How you view the no-consensus outcome of the just-concluded Extraordinary Synod on the Family very much depends on whether or not you are rooting for Pope Francis to change the Catholic Church. The unexpectedly warm welcome given to gay Catholics in the mid-synod report raised hopes that a major change in the church’s attitude, if not its teaching, was just around the corner.
The fact that those changes were scrapped—along with language acknowledging value in “irregular” partnerships and a possible opening for divorced Catholics to receive communion—in the final document shouldn’t come as a surprise. The overwhelming majority of bishops and cardinals at the synod were appointed by Popes John Paul II and Benedict and these conservatives don’t plan to go gently into that good night.
Even watered-down language reaffirming that same-sex unions weren’t remotely like “real” marriage but saying that Catholics with a “homosexual orientation” should be treated with respect didn’t get the required two-thirds vote to be considered the consensus of the synod.
Progressive Catholics, however, see it as a win and a sign of progress that there was even open discussion about these issues allowed at the synod. Most encouraging, says Andrew Sullivan, is the new level of transparency under Pope Francis and his decision to include the failed paragraphs and their vote tallies in the final document:
And there you see why it is not wishful thinking to believe that something profound has indeed occurred so far in this Synod. Neither of the two previous popes would ever have allowed the original language to even see the light of day – Ratzinger as arbiter of church doctrine for decades could sniff heterodoxy on this like a beagle with a distant potato chip – and stamp it out with relentless assiduity. Both John Paul II and Benedict XVI would have excised the outreach to gay people altogether. And the idea of a transparent vote tally – revealing a vigorous internal division on these questions – would have been unthinkable.
The true headline of this past remarkable week is therefore: the Vatican hierarchy cannot find a consensus on the question of pastoral care for gays, the divorced and the re-married, and the Pope is happy for this fact to be very, very public.
These issues will be on the table again next fall, when the bishops reconvene for the next phase of the synod, and as Grant Gallicho notes, the outcome may be different:
When the synod reconvenes, it won’t be quite the same. Some who participated in this year’s meeting won’t be back (I’m thinking of papal critic Cardinal Raymond Burke). And Francis will likely select new cardinals come February. Why might a new-look synod matter? Because the sections that failed still had majority support [though a 2/3 majority is required for passage]. The paragraph on gay people, for example, failed by just six votes. But the synod fathers who want divorced and remarried Catholics to be able to receive the Eucharist have a longer row to hoe. Those sections failed by larger margins—and they did nothing more than state what had been discussed.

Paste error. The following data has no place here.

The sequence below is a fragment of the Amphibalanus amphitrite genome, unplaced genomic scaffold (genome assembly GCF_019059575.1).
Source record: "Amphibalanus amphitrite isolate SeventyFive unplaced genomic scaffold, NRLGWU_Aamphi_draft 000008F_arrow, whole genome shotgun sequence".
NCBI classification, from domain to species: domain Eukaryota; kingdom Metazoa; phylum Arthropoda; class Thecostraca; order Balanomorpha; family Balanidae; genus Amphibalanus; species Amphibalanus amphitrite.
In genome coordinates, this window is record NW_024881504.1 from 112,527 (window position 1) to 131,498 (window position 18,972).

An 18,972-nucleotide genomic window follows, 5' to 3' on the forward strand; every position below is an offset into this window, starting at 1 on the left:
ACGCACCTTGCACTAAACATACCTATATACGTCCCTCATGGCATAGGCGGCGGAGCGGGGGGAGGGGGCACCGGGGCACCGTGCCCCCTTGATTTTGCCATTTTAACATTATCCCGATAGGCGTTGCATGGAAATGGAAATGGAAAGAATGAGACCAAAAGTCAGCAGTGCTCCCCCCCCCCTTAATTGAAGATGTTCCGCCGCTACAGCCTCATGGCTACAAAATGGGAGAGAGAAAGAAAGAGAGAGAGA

Conservatives, on the other hand, took comfort in the fact that nothing really did change. At First Things, William Doino see the essentially status quo of the final report as evidence of the immutability of Catholic teaching and says the so-called Francis revolution is a fantasy:
The final report—not a magisterial document, but expressive of the synod’s will—was published with the full approval of the Pope, and is by any measure “conservative” in nature. The statement even quotes from a 2003 Vatican document—signed by then-Cardinal Joseph Ratzinger, and approved by St. John Paul II—which is quite strong in its teaching against homosexual conduct and same-sex unions. … Claims from alarmists that Francis was about to “rock” the Church, and repudiate the legacy of his predecessors, now look dated and overhyped.
In the Washington Post, however, theology professor David Cloutier cautioned against viewing the synod in political terms:
Unlike secular political movements, the church is not staking out positions on social issues with the goal of effecting—or blocking—legal or cultural change…. Instead, the goal is to facilitate the encounter with God, in the person of Jesus and in the community of the church.
But at the end of the day, the decisions that the Vatican takes on these issues do have real-world implications that are inevitably “political,” as the church’s efforts to oppose same-sex marriage and contraceptive access have shown. And while the pope and the bishops debate how many divorced or gay Catholics can fit on the head of a pin, these temporal realities continued to evolve—with or without them.
On the one hand, Notre Dame announced that it will extend benefits to employees in same-sex unions following the legalization of same-sex marriage in Indiana. On the other, Catholic dioceses around the country are imposing “morality clauses” on employees that essentially threaten to fire anyone who goes public with a homosexual relationship. It’s no wonder Catholics, at least in the West, largely make up their own minds on these issues.
It’s perhaps fitting then that on the last day of the synod, Pope Francis beatified Pope Paul VI, the pope who dithered for years about birth control while society, and Catholics, evolved on the issue. By the time he finally released Humanae Vitae in 1968, Catholics had already made up their minds and largely ignored it. The church is still trying to figure out how to get back the moral authority it lost on sex-related issues with that blunder. But even with Francis at the helm, it’s not clear it can do anything but talk.